Builder wrote:

In my opinion, simple hunt and seek games, like James Bond 007, are violent enough to leave a lasting impression on the young and impressionable.

It's up to the adult to explain that the game is based on a movie, which was based on a fictional book, and nowhere in real life are actions such as you find in the game acceptable or legal. You will be locked up for the rest of your life, should you emulate these fictional characters.

It's a tough one, I know. My own son had a death fixation at the age of 10, and it took a long time. like five years, before he cottoned on to the concept of death being a finality.

Strange days indeed. Most peculiar momma.

Shocked


I'm not certain but I think I was playing the likes of Wolfenstein 3D, Blake Stone and Doom (old school shooters) a bit when I was ten. It's hard to say what is and isn't acceptable for me, I can only really go on my own experiences and observations. Like so many others, I never dreamt of emulating the characters in those games in real life. Of course those games all had quite a fantastical element to them. Wolfenstein was set back in WW2, Blake Stone in the future with strange guns, environments and monsters, Doom, well Doom takes the biscuit in that regard, venturing into Hell etc! They all had quite an arcadey feel to them as well. Do these things help in separating it all out. I don't remember playing those games specifically so I could get a gun and shoot people, it was always more about taking on a role, an environment, a challenge, much like a really good book and the rich worlds they offer. Just a bit of fun.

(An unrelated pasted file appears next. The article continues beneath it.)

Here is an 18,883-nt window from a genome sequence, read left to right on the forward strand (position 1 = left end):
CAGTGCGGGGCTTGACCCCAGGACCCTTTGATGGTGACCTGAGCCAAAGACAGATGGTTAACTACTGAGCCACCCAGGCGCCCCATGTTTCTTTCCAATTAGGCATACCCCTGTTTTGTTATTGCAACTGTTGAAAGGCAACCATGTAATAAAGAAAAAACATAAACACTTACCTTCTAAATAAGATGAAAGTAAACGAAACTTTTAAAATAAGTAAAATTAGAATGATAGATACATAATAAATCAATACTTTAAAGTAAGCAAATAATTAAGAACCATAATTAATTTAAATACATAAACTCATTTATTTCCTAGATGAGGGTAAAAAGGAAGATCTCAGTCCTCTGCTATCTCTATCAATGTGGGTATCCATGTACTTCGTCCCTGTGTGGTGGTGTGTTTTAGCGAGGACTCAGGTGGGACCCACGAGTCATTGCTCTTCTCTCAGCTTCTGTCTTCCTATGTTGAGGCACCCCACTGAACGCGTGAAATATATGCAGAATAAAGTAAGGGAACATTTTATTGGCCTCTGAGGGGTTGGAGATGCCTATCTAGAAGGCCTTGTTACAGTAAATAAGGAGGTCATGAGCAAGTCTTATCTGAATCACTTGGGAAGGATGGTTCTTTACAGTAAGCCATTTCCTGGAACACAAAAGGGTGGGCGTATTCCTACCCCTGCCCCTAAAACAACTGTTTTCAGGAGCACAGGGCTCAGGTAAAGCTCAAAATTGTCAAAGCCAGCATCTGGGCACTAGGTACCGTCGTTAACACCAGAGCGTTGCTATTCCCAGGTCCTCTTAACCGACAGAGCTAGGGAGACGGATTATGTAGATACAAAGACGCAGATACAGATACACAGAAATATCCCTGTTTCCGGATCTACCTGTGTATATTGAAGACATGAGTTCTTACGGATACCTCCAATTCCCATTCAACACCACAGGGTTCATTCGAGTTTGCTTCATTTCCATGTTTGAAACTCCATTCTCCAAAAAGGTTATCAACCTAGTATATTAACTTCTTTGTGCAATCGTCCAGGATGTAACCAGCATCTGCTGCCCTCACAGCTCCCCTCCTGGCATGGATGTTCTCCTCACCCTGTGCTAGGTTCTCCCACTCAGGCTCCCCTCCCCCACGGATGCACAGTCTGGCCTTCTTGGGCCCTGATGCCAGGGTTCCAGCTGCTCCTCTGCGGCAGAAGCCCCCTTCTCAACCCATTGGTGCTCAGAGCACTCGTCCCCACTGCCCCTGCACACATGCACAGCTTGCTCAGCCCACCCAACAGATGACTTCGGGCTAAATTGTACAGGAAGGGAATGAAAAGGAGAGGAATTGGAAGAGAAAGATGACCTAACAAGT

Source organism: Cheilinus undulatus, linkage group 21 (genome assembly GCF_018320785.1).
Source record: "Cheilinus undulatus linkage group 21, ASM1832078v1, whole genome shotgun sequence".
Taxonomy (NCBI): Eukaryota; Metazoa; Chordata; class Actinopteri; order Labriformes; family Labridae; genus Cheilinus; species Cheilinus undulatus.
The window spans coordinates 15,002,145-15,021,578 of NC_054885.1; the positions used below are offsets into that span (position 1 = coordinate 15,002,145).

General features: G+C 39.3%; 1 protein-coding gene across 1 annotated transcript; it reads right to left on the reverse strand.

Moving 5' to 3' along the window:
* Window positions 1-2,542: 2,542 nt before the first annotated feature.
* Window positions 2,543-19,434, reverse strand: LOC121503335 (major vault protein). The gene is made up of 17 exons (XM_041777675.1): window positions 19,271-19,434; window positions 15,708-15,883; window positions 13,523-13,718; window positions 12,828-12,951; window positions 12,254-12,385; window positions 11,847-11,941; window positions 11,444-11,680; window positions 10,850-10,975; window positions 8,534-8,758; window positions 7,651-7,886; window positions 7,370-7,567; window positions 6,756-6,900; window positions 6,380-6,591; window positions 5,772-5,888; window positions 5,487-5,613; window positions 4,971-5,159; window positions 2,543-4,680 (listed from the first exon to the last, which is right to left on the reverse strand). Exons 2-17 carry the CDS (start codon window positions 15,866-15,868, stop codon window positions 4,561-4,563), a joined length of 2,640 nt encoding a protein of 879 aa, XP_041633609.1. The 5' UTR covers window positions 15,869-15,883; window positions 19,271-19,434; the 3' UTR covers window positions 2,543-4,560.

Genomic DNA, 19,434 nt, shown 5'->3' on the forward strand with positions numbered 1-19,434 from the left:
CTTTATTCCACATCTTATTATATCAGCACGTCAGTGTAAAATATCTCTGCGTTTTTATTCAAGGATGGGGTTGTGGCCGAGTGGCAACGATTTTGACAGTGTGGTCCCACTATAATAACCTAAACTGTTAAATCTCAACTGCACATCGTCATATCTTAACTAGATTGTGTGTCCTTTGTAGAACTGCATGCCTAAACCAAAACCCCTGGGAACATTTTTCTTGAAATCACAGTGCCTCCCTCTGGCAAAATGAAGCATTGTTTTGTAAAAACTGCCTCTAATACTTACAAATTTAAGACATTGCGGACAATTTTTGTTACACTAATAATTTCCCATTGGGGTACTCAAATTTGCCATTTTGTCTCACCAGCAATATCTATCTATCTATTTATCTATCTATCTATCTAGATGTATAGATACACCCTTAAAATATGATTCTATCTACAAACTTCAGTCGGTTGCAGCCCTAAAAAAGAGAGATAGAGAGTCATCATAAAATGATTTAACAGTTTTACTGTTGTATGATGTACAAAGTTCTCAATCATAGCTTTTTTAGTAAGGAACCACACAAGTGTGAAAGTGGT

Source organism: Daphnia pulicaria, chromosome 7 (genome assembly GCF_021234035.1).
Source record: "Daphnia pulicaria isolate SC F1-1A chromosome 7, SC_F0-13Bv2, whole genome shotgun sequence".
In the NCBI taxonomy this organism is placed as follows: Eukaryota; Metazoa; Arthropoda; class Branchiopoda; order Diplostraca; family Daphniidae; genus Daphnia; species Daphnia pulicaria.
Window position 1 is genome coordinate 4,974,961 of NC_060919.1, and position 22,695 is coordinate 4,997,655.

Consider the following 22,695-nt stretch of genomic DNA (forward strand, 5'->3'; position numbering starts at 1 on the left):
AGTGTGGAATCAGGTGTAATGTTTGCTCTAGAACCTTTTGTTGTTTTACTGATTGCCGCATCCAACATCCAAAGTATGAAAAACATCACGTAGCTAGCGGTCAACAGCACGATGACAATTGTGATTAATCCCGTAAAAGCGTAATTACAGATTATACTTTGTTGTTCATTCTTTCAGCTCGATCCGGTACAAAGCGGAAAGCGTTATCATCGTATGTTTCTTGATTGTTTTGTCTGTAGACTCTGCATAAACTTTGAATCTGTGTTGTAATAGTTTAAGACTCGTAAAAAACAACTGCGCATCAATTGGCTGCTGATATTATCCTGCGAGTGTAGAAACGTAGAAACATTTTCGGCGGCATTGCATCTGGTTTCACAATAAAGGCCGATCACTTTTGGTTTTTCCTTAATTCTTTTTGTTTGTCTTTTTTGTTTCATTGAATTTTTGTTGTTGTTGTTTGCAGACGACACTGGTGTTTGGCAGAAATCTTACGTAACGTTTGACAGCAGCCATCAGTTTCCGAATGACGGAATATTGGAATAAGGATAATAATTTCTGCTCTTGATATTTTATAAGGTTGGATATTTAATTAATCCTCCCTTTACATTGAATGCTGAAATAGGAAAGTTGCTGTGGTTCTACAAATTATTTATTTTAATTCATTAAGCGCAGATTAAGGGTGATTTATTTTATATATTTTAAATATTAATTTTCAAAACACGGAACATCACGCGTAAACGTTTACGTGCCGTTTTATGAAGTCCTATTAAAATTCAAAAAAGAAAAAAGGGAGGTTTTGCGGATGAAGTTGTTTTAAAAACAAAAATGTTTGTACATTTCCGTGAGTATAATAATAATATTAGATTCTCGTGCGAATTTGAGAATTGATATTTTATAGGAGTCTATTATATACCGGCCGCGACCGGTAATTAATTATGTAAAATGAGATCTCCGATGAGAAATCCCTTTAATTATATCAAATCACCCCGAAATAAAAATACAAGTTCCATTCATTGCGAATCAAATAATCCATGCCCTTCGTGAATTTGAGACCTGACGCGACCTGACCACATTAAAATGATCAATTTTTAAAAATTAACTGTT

Wolfenstein 3D, circa early 90's:
http://gamasutra.com/features/20060425/wolfenstein3d.gif
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justcallmeblue
 
  1  
Reply Tue 27 Nov, 2007 06:46 am
I think that with all of the new media being pumped out into the world today, parents will just have to bite the bullet and get involved in dictating what is acceptable for their children and what is not. I personally don't see why parents will let children watch television with obvious sexual themes but they are so hypocrytical that they won't let children play video games. any video game, when imitated, hell, any tv show, is bound to piss people off. People at the movie theatre wouldn't let a 10 year old into a NC-17 movie, but why should that stop a 35 year old man from seeing the same movie? why should a game be banned outright just so the kiddies won't see it? It doesn't seem fair to those that are the appripriate age to play it and want to play it.